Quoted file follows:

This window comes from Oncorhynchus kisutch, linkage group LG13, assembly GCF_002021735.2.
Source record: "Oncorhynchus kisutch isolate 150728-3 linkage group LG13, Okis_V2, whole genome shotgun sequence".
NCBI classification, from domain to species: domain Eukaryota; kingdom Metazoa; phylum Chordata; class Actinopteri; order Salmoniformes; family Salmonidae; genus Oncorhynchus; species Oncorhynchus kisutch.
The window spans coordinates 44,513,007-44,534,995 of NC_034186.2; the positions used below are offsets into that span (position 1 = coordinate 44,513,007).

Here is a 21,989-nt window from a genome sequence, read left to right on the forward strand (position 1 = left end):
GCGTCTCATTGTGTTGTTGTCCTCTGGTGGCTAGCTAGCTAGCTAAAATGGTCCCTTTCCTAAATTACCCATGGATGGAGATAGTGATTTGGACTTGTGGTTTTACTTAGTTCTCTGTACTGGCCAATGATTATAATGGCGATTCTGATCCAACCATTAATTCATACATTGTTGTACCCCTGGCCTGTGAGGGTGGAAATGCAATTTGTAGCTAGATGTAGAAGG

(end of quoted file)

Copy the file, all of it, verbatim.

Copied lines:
This window comes from Oncorhynchus kisutch, linkage group LG13, assembly GCF_002021735.2.
Source record: "Oncorhynchus kisutch isolate 150728-3 linkage group LG13, Okis_V2, whole genome shotgun sequence".
NCBI classification, from domain to species: domain Eukaryota; kingdom Metazoa; phylum Chordata; class Actinopteri; order Salmoniformes; family Salmonidae; genus Oncorhynchus; species Oncorhynchus kisutch.
The window spans coordinates 44,513,007-44,534,995 of NC_034186.2; the positions used below are offsets into that span (position 1 = coordinate 44,513,007).

Here is a 21,989-nt window from a genome sequence, read left to right on the forward strand (position 1 = left end):
GCGTCTCATTGTGTTGTTGTCCTCTGGTGGCTAGCTAGCTAGCTAAAATGGTCCCTTTCCTAAATTACCCATGGATGGAGATAGTGATTTGGACTTGTGGTTTTACTTAGTTCTCTGTACTGGCCAATGATTATAATGGCGATTCTGATCCAACCATTAATTCATACATTGTTGTACCCCTGGCCTGTGAGGGTGGAAATGCAATTTGTAGCTAGATGTAGAAGG